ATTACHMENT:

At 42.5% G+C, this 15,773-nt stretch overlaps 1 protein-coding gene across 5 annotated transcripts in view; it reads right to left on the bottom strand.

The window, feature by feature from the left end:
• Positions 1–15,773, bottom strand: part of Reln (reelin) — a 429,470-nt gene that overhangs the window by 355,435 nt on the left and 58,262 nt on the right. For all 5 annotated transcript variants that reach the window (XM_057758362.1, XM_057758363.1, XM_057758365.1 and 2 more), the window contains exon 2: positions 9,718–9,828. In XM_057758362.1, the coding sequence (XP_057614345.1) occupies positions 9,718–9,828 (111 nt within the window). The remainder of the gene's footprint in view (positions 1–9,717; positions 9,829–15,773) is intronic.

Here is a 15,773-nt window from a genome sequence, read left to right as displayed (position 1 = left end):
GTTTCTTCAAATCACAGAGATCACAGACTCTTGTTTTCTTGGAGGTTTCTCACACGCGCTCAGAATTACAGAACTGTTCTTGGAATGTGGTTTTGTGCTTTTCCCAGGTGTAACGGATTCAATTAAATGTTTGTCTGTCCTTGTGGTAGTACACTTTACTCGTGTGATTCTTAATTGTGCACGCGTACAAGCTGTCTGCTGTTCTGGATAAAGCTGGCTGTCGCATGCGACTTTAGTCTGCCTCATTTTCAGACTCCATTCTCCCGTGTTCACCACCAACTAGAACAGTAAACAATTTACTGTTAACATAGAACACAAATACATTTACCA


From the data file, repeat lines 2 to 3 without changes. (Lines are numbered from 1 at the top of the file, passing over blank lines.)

The window, feature by feature from the left end:
• Positions 1–15,773, bottom strand: part of Reln (reelin) — a 429,470-nt gene that overhangs the window by 355,435 nt on the left and 58,262 nt on the right. For all 5 annotated transcript variants that reach the window (XM_057758362.1, XM_057758363.1, XM_057758365.1 and 2 more), the window contains exon 2: positions 9,718–9,828. In XM_057758362.1, the coding sequence (XP_057614345.1) occupies positions 9,718–9,828 (111 nt within the window). The remainder of the gene's footprint in view (positions 1–9,717; positions 9,829–15,773) is intronic.